Should the Death Penalty be Abolished in India?

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A data revealed that between the years 2000 to 2015, the Supreme Court had imposed 60 death penalties, where it had erred in giving the death penalty in approximately 15 cases i.e. 25% of the total cases. Can we confide trust and faith in our criminal jurisprudential system to take away the life of a person where it is a recognized datum that the administration of this very system is weak and vulnerable due to reasons being lack of resources, overstressed power of the police and fragile laws? Another argument is that it is not secreted that the court has often failed in discharging its powers due to which in numerous cases the accused has been wrongly imprisoned by the court.

In Bachan Singh v. the State of Punjab, (1980) (2 SCC 684), a Constitution Bench articulated the “rarest of rare” threshold stating that “judges should never be bloodthirsty”. Death must only be imposed where the alternative option is indisputably barred. In another world, the death penalty doesn’t deter criminals instead it can be recognized as an inhumane methodology that is used to kill someone which further only continues to propagate the cycle of violence. Furthermore, it outrightly violates the basic right that is provided to everyone under Article 21 of the Indian Constitution: the right to life.  Our criminal jurisprudence rests on the very basic foundation of punishing a person for the crimes perpetrated by him against an individual.

The concept of “an eye for an eye” is barbaric and brutal. Since 1991, a total of 30 executions have taken place in India, the most recent of which was carried out in 2020. Nevertheless, there is no logical explanation of imposing the death penalty since it has not deterred murder, terrorism or rape in India. Sometimes due to political and media pressure also, the courts are obligated to impose the death penalty arbitrarily making it irrational and unfair. It is crucial to realize that a punishment given by the courts should not imitate the crime. It will be prejudicial from our side to defend the death penalty as it is far more fundamental in nature rather than a mode of seeking vengeance.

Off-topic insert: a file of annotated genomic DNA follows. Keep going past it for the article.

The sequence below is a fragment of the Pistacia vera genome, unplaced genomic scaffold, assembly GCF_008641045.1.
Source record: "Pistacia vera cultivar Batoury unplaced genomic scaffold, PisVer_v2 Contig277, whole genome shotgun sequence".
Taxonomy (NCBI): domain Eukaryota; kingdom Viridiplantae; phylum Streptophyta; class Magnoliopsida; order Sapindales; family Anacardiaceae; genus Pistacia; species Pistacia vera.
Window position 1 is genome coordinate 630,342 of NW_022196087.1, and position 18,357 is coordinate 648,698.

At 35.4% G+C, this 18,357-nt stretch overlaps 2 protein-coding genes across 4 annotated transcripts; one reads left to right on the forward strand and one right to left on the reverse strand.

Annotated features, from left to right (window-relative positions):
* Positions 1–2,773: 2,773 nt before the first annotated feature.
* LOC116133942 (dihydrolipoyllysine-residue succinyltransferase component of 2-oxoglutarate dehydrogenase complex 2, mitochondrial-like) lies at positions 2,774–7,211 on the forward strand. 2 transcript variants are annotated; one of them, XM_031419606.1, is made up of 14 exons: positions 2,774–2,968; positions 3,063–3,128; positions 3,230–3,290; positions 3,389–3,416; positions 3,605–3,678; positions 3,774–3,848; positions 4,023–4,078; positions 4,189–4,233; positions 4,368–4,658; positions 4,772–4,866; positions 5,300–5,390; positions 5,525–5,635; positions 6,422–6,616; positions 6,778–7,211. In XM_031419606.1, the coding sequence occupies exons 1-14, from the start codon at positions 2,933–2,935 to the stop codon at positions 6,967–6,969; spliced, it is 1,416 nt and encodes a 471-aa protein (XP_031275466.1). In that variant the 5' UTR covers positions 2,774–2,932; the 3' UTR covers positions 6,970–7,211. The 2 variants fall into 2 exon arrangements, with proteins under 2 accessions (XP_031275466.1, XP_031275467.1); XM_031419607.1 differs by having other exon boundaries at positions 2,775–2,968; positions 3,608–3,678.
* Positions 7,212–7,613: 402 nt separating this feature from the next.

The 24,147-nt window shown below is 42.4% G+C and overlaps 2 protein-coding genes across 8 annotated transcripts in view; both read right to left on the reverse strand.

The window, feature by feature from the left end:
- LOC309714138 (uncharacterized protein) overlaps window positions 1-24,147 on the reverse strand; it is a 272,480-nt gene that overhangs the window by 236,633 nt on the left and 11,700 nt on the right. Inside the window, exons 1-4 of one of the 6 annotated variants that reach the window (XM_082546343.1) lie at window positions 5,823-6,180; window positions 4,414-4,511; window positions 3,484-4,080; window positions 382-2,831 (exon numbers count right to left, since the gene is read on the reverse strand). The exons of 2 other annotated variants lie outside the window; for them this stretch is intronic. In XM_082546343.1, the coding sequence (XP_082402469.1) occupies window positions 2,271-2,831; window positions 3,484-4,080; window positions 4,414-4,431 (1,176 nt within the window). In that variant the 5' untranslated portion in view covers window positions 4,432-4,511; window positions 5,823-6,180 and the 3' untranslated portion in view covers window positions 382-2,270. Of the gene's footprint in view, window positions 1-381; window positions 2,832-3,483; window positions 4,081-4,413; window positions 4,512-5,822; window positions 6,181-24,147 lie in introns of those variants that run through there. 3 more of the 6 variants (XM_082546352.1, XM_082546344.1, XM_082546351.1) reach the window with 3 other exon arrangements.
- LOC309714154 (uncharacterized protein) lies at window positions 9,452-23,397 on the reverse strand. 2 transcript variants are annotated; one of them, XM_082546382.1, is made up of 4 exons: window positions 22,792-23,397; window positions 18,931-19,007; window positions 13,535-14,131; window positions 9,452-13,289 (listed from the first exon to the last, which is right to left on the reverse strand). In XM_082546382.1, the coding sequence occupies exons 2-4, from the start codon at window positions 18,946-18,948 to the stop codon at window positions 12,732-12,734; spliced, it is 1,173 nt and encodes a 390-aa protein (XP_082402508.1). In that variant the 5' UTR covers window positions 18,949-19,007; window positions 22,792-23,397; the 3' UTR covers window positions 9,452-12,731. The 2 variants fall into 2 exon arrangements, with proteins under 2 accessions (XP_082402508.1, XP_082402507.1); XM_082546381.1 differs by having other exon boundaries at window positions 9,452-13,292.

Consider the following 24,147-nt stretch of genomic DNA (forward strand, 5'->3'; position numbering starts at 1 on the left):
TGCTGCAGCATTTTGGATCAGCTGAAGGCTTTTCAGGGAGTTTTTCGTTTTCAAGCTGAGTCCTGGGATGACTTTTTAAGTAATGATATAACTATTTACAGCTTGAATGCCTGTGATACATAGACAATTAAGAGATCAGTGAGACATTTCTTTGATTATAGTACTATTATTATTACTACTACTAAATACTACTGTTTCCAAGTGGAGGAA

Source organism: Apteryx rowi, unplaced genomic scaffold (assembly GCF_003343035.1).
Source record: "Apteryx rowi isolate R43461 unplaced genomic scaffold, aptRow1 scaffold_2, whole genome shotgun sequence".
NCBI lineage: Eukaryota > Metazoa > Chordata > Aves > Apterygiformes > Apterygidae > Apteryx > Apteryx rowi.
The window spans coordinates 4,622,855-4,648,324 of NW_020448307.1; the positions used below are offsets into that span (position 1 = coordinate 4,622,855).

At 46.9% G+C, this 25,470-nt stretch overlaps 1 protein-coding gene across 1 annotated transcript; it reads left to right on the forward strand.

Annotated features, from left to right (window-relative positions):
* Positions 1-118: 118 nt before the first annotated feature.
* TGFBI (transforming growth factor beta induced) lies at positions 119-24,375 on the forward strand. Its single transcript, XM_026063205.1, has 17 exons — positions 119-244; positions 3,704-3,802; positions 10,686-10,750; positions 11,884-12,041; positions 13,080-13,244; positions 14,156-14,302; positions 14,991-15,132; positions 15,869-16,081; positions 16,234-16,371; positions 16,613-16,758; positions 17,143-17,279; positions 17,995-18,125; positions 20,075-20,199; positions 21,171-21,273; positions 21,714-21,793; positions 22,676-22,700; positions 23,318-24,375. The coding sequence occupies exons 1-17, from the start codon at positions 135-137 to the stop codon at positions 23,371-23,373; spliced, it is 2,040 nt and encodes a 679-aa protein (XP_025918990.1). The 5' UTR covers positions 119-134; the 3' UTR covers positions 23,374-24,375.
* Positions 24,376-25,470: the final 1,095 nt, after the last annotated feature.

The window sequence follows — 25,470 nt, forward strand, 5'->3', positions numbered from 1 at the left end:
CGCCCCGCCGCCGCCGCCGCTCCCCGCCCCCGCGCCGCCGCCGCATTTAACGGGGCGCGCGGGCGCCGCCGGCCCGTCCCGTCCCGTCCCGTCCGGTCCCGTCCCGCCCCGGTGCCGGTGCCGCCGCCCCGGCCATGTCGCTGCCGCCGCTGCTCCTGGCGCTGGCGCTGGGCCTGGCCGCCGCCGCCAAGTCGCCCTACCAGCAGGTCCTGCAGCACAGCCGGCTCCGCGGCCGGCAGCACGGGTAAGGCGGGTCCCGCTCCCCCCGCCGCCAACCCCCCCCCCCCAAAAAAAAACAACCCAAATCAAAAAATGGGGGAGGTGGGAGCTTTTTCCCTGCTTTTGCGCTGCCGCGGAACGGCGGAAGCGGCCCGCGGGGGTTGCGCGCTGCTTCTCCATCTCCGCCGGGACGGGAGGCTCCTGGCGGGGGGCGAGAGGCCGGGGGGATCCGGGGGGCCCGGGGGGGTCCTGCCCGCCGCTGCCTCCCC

Implementation of the death penalty has also been very challenging since there are structural defects in our criminal justice system and the biased process of investigation corners the marginalized people ultimately subjecting them to the death penalty. It can be very well reasoned that the convicts on a death row suffer from agony, enervating fear due to the lengthy trials and procedures of the court which is subjecting them to “near torture”.

What I propose here is to abolish the death penalty since approximately 140 countries all over the globe have removed it completely from their legal system. Alternately, the degree of the punishment shall be inconsonance with the degree of the crime and criminals perpetrating crimes like terrorism, rape and murder shall be given rigorous life imprisonment without any bail or parole or shall be kept in solitary confinement. India can categorize murder into different degrees like the United States criminal justice system and accordingly the courts can give rigorous life imprisonment whenever required.

We live in a progressive civilized society and there should be no room for political vengeance or state revenge. We as a society will be more satisfied when the perpetrators who have committed such heinous crimes are behind the bars for their entire life rather than dying a quick death and gaining unnecessary media attention.  

By
Heena Jalan
School of Law, KIIT University

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